Two French families whose babies were switched-at-birth more than 20 years ago have met for the first time and since revealed that they have made the heart-breaking decision to remain strangers.
The stunning admission aired on the latest episode of TLC’s Separated At Birth, where one family member said that having no contact was the only way they could all happily carry on with their lives.
Sophie Serrano, 40, France, gave birth 21 years ago however negligence at the maternity ward where she gave birth led to her being given the wrong child to take home.
According to interviews at the time, the babies had been switched at birth by drunk nurse who was suffering from depression.
Sophie has admitted she now she has no contact with her biological daughter.
Sophie’s ‘daughter’, who is not biologically hers, has also admitted to cutting ties with her birth mother.
In an effort to explain her gut-wrenching decision, Sophie said: “After we all met it was hard for us to go back to our normal lives.”
“It was the same for them. So in order to go back to our normal lives we don't see each other any more.”
Sophie, mother to Manon, said the situation hasn't changed how she feels about Manon, despite the mother not being her biological daughter.
“Her place in my heart is untouchable,” she said.
Manon also agrees with her mother and admits she feels closer to Sophie as a result of what they have been through together over recent years.
“We have a close relationship a bond of love and trust, our relationship has been strengthened,'” she said.
Sophie also has two other children aged 17 and 12, and had another baby this year.
She first discovered when Manon was ten that she was not her biological daughter.
"It was like I'd been knocked down," she reminisced while remembering the shocking moment she discovered the truth.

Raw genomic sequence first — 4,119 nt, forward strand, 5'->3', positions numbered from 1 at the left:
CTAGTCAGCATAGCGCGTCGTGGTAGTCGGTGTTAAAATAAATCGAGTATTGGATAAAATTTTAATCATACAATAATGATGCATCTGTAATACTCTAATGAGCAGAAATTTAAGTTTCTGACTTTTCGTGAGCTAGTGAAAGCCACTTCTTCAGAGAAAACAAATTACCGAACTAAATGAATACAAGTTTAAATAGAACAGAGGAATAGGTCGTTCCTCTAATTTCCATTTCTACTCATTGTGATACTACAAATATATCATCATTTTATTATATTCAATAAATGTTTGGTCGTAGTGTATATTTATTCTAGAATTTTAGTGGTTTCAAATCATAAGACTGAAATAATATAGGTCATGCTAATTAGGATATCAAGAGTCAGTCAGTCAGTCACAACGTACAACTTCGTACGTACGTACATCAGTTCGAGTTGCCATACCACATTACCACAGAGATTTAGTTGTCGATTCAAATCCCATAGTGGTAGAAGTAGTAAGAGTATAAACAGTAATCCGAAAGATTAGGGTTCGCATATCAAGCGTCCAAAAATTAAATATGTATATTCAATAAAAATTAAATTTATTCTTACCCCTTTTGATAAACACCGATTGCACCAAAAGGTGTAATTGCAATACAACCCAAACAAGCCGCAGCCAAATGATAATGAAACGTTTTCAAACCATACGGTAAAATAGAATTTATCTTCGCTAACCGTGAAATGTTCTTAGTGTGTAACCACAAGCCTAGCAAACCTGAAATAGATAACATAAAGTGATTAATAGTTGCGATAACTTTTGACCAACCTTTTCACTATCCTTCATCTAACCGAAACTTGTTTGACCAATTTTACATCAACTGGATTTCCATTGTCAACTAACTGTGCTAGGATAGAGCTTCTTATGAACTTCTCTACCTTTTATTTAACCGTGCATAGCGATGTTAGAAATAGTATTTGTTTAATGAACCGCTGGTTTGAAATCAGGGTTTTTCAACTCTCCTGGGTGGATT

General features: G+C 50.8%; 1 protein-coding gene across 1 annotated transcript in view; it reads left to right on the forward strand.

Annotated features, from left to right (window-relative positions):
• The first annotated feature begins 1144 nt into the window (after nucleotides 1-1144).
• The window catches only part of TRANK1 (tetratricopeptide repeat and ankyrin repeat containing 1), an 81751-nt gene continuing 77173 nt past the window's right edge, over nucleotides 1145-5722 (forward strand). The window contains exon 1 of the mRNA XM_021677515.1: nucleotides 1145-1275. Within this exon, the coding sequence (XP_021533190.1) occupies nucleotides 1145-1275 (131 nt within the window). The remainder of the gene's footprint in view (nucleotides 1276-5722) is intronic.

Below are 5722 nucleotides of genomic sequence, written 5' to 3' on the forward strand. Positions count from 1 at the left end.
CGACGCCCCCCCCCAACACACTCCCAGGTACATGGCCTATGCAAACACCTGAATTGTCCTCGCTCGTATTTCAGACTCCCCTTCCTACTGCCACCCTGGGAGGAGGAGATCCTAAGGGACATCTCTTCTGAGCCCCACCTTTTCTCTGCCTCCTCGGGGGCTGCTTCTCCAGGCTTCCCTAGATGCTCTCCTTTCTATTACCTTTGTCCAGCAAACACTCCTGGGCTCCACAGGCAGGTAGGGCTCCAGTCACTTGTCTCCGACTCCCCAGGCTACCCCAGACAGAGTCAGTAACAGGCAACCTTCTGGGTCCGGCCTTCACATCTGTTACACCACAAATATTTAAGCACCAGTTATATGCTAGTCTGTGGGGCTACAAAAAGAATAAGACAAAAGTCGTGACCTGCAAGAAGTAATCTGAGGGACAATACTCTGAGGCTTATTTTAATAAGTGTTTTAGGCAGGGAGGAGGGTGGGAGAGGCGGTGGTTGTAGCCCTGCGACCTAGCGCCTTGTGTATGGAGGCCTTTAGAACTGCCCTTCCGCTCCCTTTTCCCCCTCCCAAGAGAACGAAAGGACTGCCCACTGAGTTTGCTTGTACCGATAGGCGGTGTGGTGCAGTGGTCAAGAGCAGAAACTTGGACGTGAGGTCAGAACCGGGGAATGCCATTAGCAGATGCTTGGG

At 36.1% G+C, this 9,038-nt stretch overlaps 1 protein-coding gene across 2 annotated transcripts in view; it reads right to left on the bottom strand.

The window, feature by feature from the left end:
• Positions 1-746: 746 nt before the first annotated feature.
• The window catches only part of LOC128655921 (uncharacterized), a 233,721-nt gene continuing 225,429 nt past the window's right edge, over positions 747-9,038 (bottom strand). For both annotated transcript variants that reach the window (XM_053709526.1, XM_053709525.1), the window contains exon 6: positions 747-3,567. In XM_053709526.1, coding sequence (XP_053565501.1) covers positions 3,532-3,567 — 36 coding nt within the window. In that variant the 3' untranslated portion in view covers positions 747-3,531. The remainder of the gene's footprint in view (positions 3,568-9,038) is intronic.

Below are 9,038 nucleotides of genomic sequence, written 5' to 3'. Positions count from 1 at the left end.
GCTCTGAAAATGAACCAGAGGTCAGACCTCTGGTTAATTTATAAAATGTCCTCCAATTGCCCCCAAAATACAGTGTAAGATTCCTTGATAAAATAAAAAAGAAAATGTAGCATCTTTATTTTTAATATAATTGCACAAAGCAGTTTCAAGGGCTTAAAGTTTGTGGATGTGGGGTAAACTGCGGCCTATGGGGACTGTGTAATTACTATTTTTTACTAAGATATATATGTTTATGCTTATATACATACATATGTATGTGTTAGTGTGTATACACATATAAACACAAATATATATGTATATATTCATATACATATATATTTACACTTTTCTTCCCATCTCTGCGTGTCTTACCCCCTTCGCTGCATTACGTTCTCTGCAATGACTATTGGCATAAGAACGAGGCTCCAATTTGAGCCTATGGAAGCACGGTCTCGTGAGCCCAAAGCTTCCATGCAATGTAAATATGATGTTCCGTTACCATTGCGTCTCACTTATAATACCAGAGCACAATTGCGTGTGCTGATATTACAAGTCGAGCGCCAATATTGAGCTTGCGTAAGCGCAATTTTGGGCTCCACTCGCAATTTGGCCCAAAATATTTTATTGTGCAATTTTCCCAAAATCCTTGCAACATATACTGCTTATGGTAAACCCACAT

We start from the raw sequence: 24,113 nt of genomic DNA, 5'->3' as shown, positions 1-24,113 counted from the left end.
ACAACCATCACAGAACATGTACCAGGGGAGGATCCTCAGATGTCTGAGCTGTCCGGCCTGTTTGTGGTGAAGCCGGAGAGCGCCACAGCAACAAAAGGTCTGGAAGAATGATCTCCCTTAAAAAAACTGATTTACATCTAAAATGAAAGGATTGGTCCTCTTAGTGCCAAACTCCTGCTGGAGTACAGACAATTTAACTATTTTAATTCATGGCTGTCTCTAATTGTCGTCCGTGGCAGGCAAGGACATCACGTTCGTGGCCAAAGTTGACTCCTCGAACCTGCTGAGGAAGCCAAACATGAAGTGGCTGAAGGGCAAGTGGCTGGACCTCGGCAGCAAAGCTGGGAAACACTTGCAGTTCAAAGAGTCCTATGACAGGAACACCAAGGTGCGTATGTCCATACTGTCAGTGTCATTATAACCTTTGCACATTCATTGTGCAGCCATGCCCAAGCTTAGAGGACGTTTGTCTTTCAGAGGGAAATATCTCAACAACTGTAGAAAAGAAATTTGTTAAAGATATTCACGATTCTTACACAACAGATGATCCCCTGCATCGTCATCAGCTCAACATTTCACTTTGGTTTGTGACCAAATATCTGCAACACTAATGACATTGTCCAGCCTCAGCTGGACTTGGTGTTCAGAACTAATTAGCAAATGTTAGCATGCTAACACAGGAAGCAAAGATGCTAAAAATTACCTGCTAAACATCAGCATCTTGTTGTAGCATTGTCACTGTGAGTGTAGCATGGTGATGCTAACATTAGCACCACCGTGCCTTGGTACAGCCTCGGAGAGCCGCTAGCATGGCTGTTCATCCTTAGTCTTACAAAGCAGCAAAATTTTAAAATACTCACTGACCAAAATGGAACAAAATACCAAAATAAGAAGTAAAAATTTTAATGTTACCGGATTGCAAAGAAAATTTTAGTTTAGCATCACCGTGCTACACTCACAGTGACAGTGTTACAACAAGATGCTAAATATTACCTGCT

"I thought 'Oh my god, the babies were swapped at birth.'"
She said breaking the news to Manon was devastating.
“I knew from the moment I told her the news I would change her life forever. I was scared, very scared,” she said.
“I worried that when the other parents found out about her existence they'll want to take her back.”
Serrano first said in December 2014: "It's too difficult, so we each went our separate ways as it's so distressing."
The two French families made worldwide headlines in 2014 when they were awarded nearly two million euros in compensation.
A court in the southern town of Grasse ordered the clinic at the centre of the mix-up in the French Riviera city of Cannes to pay 1.88 million euros, six times less than what the families had initially asked for.
The clinic was ordered to pay 400,000 euros to each of the swapped babies -- who are now adult women -- and 300,000 euros to three parents concerned and 60,000 euros to three siblings.
However, the court threw out a suit against doctors and obstetricians also brought by the family.
Serrano, 38 at the time, voiced her joy and "relief" at the decision outside the court to reporters.
"Finally, after so many years, the error has been recognised. Now, I'm cleared of everything. I've no reason any more to feel guilty for anything," Serrano told French television channel iTele.
Gilbert Collard, a lawyer for one of the families, said they were "completely satisfied with the decision" and there was no question of an appeal.
The story began on July 4, 1994, when Serrano gave birth at a hospital in Cannes.
The baby suffered from jaundice and doctors put her in an incubator equipped with lights to treat the problem along with another affected newborn girl.
An auxiliary nurse unwittingly switched them and although both mothers immediately expressed doubt about the babies, pointing to their different hair lengths, they were sent home anyway.
Ten years later, troubled by the fact his daughter bore no resemblance to him with her darker skin, Manon's father did a paternity test that revealed he was not her biological parent.
Serrano then discovered she was not Manon's mother either, prompting a probe to try to find the other family who had been handed their biological daughter.
The investigation revealed that at the time of the births in 1994, three newborns suffered from jaundice -- the two girls and a boy -- and the clinic only had two incubators with the special lights.
The girls were therefore put together in one incubator.
Sophie said in 2014 she had hoped to win "recognition" for the case, "so as to free us from all this guilt about not having been able to protect your kid, not having insisted when we saw there was a problem."
News break – April 22